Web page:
For the benefit of both our residents and visitors, and in cooperation with others we strive to faithfully restore, maintain and interpret the physical, historical, and cultural legacy of Lahaina, Maui, first capital of the Kingdom of Hawaii.
 
Hale Aloha

An old adobe thatched building which preceded Hale Aloha was referred to as “The School House” and was built in 1831. The members of Waine e (now Waiola) Church in 1836 purchased lumber and with their own hands laid a good floor and made desks and seats for the school. In 1851 the Kauaula wind destroyed the building. Later the Waine e Church voted to replace the ruins with a new house in commemoration of their said God’s causing Lahaina to escape the small-pox epidemic that desolated Oahu in 1853. The new building was completed in 1858, and was named Hale Aloha.

In 1908, Hale Aloha was thoroughly repaired to be used as a parish house for Waine e Church. By 1973 this building, owing to neglect, was roofless and floorless. Efforts on the part of the Maui County Historic Commission and the Maui County Planning Department obtained a preservation grant from the Housing and Urban Development Department for $100,700. The grant was to be matched by State and County funds. Plans and specifications were prepared by an architectural firm; the site was acquired; and over the years leading up to 1985, Hale Aloha was restored structurally. However, there remained approximately forty percent of detailed restoration uncompleted. An agreement was reached between the County and the Lahaina Restoration Foundation to complete restoration at Hale Aloha at the Foundation’s own expense. The Bell Tower, funded in part by gifts from two directors of the Foundation, was completed in 1996. It is an exact replica of the tower built in 1910. An out building was finished in 1989 and major restoration of the exterior stonework was completed in 1992.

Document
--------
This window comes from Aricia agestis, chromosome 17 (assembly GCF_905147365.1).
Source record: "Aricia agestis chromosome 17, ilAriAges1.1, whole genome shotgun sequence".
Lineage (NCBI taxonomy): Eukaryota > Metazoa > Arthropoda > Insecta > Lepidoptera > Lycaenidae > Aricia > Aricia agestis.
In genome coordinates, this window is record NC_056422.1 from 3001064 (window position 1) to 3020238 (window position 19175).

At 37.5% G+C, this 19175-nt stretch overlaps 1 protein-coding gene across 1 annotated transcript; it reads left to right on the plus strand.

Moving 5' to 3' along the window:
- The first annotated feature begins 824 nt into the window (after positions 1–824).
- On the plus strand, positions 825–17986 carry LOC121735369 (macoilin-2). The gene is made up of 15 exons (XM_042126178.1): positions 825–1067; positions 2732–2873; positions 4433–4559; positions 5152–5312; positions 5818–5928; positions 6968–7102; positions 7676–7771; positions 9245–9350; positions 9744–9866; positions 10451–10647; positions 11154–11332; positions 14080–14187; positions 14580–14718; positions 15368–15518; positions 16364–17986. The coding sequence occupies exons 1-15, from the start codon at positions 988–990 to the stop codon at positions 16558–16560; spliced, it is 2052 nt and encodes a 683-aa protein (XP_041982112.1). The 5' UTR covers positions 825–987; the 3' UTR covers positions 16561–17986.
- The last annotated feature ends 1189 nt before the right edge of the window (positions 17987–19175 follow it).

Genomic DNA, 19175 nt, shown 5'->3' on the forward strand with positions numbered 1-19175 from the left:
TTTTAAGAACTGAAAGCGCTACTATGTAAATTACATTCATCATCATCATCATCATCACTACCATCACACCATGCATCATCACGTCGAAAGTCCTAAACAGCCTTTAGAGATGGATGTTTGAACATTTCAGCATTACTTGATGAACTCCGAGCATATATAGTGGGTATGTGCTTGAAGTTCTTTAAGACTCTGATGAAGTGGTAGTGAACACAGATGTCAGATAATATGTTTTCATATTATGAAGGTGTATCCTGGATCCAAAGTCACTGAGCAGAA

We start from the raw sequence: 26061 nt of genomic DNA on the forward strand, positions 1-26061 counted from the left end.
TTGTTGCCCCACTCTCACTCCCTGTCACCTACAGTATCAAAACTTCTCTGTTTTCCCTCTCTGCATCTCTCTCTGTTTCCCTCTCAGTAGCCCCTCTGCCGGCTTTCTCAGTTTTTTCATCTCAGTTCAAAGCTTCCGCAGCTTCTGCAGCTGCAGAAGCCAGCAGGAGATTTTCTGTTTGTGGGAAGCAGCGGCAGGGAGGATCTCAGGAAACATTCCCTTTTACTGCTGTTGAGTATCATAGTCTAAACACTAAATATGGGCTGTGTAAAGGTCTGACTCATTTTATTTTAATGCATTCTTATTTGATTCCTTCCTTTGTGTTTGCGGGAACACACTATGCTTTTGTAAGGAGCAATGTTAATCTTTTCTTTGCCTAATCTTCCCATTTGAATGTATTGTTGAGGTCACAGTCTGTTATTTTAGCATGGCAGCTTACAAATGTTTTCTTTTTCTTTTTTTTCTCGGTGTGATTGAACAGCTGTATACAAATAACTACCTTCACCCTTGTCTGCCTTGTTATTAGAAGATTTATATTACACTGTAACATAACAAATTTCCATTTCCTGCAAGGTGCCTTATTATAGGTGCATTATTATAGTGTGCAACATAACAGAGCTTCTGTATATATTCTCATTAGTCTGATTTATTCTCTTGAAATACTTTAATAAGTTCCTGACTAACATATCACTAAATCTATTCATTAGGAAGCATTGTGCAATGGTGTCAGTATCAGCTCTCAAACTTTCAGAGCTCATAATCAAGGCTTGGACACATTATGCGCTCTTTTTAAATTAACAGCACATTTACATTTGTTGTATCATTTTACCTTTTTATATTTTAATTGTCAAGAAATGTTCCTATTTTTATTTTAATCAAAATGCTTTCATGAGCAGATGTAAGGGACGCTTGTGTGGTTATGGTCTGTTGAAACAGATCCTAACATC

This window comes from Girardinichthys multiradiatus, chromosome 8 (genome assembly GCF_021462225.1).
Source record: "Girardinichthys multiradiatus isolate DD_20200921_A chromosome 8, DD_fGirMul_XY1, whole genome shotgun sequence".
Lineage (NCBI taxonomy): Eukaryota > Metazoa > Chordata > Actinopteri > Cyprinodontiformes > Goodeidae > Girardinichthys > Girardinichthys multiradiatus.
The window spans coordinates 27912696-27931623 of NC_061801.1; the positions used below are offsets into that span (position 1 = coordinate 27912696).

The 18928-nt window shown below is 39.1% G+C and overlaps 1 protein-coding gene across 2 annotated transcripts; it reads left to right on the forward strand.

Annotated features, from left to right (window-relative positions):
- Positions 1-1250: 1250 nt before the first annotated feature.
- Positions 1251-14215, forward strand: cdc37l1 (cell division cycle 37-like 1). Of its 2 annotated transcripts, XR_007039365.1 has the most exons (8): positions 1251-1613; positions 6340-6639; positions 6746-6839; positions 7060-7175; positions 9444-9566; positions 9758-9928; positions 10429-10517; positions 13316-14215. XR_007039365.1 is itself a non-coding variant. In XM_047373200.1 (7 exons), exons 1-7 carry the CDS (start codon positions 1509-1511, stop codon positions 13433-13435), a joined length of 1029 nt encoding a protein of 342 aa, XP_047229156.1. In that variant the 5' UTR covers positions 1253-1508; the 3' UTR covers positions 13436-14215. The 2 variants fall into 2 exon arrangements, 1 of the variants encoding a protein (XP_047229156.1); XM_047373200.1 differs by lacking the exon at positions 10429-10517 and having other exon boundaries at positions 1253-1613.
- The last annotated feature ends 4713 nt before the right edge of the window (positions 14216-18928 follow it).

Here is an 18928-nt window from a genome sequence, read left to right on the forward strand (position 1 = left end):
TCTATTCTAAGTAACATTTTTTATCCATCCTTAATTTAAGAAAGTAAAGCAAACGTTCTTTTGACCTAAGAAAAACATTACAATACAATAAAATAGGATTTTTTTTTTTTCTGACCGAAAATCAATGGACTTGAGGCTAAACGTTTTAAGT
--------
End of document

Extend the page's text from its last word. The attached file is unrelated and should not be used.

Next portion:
Hale Aloha was leased to a local company, which undertook at its own cost the redesign of the interior. All rents and fees collected are held in a trust fund restricted to the support of Hale Aloha, which will always remain a wonderful example of historical preservation.